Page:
Gigwise chats to the DJ turned producer...
Will Kerr

16:15 7th June 2011

Fin Greenall is, for some, a legendary DJ from the golden era of dance music, whilst to others he’s a production guru. To others, such as John Legend and Professor Green, he’s valued contributing songwriter. On top of all this, Fin also fronts his own band, Fink.

We caught with him to discuss his new album, 'Perfect Darkness'.

Gigwise: So, having been a producer, DJ and guest song writer, you’re a man with many hats…

Fink: Not only is that metaphorically true it’s literally true. I have a huge collection of hats…

Gigwise: So, why do you value your song writing over all the other things you’ve done, you’re career as a DJ for example?

I got loads out of DJing. DJing in the 90’s was like being in a skinny-jeaned indie band is now. I still do a radio show, which is like the leisurely pastoral version of being a DJ…

What I loved about DJing was the constant consumption of the now. You spend your life in record stores trying find the something new that’s going to blow thousands of people’s minds. You’re a constant conduit for nowness.

What appeals about song writing is the opposite, the longevity. I threw out a lot of my record collection the other day. I found a lot of the stuff I was keeping was actually the more traditional song based stuff…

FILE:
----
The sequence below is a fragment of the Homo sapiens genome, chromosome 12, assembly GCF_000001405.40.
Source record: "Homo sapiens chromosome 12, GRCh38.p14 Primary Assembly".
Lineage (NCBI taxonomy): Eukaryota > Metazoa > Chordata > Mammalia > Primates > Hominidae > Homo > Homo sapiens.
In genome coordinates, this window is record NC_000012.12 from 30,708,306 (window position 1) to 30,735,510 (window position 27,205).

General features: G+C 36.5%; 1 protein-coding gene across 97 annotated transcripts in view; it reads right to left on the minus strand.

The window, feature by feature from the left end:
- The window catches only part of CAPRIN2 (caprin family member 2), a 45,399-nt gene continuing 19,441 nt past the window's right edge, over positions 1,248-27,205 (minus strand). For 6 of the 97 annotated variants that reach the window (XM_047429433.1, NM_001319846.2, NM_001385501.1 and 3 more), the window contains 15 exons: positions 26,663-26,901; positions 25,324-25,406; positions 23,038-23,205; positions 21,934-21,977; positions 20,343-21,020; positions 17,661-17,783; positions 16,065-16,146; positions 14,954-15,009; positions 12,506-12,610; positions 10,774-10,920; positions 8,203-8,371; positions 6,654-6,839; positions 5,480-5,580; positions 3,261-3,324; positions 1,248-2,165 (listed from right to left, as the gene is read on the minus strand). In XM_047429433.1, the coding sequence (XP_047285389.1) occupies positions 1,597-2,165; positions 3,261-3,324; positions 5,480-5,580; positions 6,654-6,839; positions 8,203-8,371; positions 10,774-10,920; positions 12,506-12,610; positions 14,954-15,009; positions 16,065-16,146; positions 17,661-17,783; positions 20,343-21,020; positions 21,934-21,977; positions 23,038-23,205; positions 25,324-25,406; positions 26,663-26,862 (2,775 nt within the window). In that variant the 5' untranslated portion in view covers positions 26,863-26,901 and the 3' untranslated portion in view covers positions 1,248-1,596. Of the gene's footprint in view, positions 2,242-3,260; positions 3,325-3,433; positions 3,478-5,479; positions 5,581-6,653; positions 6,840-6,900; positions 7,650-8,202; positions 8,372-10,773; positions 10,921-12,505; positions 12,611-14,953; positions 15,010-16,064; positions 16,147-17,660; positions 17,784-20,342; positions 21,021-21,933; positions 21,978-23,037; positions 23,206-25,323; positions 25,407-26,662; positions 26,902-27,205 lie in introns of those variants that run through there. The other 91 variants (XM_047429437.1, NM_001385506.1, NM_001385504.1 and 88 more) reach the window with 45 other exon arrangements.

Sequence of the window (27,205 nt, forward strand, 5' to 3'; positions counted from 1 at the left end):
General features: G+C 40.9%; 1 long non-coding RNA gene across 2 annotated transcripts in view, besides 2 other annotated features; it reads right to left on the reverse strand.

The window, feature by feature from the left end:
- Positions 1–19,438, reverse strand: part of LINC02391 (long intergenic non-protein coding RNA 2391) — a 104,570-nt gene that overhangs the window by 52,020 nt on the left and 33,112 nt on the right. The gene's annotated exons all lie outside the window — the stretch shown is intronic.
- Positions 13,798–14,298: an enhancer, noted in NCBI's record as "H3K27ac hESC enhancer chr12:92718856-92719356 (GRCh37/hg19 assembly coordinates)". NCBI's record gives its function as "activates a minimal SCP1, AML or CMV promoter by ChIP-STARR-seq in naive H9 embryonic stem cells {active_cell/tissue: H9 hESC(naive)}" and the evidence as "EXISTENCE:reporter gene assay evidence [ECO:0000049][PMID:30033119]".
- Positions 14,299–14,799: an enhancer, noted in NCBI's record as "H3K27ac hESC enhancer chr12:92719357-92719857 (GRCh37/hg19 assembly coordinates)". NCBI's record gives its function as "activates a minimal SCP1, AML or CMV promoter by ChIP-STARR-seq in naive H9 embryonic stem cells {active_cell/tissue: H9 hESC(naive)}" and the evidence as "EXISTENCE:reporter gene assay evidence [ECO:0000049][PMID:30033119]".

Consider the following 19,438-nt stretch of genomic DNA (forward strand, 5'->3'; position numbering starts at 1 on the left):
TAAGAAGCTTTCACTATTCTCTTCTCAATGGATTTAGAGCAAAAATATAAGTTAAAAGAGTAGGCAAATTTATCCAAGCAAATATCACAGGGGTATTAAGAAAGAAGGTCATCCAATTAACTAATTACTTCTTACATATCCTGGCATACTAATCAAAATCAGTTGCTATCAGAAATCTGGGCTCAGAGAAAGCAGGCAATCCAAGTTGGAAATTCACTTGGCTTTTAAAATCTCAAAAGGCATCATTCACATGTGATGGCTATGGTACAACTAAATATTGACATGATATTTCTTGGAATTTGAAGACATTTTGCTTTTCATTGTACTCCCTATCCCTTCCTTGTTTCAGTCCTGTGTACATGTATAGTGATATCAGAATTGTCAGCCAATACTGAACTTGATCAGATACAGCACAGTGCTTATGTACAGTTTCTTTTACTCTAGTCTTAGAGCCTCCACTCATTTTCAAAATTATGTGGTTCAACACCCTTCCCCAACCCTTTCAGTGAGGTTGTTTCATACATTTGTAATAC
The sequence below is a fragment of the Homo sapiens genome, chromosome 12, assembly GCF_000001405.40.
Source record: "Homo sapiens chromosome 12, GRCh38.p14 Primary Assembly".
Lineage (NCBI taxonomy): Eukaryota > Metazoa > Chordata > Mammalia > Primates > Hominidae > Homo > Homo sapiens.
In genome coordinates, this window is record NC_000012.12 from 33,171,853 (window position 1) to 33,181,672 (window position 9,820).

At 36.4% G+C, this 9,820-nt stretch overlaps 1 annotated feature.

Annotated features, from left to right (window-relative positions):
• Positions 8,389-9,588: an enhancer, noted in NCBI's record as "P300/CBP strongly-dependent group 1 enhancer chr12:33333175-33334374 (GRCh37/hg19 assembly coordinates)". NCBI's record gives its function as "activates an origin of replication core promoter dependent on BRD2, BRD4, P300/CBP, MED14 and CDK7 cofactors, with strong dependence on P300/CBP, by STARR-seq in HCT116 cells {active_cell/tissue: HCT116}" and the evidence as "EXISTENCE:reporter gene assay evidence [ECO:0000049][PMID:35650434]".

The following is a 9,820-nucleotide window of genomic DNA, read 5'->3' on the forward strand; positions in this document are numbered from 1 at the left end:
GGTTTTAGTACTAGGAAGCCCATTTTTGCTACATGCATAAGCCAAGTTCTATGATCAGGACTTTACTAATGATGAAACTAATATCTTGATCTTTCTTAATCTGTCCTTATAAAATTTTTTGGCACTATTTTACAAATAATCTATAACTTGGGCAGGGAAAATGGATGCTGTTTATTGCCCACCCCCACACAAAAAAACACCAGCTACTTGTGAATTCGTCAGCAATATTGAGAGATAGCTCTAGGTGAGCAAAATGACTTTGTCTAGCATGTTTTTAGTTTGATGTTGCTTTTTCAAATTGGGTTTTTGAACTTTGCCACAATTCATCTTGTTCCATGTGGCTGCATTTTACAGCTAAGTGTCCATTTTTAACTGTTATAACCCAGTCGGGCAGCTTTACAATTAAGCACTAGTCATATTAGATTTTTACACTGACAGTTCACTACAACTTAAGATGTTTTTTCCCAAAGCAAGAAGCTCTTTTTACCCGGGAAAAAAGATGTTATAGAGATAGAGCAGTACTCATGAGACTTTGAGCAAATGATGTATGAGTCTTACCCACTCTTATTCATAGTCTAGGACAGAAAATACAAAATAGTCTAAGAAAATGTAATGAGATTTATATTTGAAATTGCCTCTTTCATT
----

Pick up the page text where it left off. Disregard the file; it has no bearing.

Gigwise: You also produce. Does it affect the way you think about and write songs, being a producer?

Fink: It gives you some insights but it doesn’t change what you write. I remember when I was making instrumental ambient techno and all the producers around were using singers and suddenly stuff was getting on the radio, because it had a hook and a voice that people could relate to.

I found that as well. The first ‘song’ I released penetrated a lot deeper and was better received than anything I’d put out after years of making instrumental electronic music.

Gigwise: Is it strange, as a producer, to have someone else produce your songs?

Fink: For me the artist and producer are fundamentally two different people. Producers have to worry about all the technical aspects of recording, which can be boring. It’s nice to be free of that, worrying about Avalon compression units and which micophone to use, etc. When you’re the artist you just have to lay it down as best you can…

Fink - 'This Is The Thing'

Gigwise: But some of your earlier records were self produced?

Fink: We used to produce our own albums, mainly as it helped us stay out of debt. A lot of other bands we’re getting in a hole, spending their whole advance on producers. We wanted to be able to make a living…Also, I was a bit of a control freak.

It’s good to have a producer, they can reign you in and apply their knowledge.

Gigwise: You write songs for other people as well, including John Legend and Professor Green. Is it a completely different head set when you’re writing for yourself?

Fink: When it’s for somebody else you have to be aware of the other people involved,  who all have different end games. Big artists have the power to do what they want, with a smaller artist, you want to attain that power. It doesn’t matter who you are, if you write ‘The times they are a’changing’ everything’s goings to be all right.